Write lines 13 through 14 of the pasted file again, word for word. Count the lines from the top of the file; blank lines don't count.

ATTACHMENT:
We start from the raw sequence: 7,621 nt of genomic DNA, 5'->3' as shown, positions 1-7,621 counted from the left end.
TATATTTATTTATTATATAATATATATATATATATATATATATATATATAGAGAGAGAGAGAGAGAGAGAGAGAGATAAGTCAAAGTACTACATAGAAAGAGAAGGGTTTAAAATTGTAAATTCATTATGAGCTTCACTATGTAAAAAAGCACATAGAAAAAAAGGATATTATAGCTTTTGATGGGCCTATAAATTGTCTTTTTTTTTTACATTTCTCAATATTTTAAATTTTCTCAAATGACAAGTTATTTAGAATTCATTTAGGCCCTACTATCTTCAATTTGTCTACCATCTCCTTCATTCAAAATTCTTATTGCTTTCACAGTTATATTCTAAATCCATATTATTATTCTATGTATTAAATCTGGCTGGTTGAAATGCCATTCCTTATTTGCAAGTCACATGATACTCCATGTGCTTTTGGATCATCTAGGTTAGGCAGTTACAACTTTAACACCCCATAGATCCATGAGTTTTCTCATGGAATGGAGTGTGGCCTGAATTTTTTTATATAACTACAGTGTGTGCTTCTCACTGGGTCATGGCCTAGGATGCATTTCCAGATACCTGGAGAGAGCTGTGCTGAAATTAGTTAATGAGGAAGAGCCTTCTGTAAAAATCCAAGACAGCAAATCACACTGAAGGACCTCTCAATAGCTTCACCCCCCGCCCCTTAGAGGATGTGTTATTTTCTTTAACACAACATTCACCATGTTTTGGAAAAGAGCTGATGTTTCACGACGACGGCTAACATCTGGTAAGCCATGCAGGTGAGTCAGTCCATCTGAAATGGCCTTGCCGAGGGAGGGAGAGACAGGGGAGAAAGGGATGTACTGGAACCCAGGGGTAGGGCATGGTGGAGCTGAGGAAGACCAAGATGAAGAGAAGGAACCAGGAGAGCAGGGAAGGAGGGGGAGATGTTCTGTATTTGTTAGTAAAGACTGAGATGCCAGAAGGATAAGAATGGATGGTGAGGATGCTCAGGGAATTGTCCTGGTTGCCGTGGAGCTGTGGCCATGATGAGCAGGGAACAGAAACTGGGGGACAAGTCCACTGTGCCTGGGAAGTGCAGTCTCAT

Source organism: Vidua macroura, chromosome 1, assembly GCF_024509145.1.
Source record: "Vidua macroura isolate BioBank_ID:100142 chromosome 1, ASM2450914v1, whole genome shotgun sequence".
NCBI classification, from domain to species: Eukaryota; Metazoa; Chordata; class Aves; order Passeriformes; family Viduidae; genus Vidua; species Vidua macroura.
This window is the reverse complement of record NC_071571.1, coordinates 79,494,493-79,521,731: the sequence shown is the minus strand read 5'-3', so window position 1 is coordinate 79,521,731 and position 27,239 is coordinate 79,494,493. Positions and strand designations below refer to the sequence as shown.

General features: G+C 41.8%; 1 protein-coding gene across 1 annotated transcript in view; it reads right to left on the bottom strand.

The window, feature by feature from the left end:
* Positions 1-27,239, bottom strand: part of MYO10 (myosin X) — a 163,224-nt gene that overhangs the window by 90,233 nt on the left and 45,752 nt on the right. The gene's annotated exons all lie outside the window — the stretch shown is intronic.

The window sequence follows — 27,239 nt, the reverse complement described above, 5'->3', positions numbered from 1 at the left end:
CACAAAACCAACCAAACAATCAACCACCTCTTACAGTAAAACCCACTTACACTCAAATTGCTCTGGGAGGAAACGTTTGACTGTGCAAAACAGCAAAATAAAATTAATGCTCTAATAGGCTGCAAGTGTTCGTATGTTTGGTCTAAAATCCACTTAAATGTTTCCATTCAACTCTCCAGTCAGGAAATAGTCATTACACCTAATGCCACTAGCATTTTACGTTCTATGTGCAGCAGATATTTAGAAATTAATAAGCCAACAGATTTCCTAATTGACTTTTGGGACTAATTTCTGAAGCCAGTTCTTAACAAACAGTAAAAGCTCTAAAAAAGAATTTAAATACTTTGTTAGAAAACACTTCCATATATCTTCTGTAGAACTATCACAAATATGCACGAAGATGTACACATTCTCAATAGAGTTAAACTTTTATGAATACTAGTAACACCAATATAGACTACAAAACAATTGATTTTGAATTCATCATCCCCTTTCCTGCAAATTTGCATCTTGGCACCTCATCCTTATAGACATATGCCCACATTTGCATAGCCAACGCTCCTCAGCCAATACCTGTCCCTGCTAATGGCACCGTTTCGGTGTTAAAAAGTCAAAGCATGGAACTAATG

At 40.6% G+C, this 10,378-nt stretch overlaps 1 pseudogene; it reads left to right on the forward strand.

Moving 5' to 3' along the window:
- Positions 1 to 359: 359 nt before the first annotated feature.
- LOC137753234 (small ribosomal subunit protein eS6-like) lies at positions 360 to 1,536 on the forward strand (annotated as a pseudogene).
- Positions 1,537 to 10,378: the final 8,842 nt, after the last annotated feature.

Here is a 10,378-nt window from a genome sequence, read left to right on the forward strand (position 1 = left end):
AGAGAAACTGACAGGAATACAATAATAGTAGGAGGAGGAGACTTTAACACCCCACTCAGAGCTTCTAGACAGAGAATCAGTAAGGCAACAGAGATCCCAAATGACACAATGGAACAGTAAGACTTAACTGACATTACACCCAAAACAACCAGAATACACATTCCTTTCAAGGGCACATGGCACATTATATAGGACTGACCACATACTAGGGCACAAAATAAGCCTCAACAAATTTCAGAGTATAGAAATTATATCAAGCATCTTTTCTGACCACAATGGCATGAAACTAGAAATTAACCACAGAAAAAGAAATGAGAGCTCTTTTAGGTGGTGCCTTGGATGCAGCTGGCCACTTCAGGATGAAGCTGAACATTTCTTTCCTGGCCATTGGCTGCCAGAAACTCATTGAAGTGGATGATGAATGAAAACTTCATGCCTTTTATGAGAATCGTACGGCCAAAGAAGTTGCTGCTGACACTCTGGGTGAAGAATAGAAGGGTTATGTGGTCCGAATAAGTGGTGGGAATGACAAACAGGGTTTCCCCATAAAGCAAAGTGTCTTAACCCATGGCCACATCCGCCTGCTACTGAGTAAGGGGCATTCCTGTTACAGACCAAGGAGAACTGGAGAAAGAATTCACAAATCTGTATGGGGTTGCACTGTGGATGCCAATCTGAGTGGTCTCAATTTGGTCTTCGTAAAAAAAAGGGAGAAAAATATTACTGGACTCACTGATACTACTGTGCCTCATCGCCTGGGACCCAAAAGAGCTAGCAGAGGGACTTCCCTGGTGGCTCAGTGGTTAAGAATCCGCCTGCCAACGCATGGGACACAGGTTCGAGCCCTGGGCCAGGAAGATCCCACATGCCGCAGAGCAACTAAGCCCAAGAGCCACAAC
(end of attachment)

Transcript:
Moving 5' to 3' along the window:
- Positions 1 to 359: 359 nt before the first annotated feature.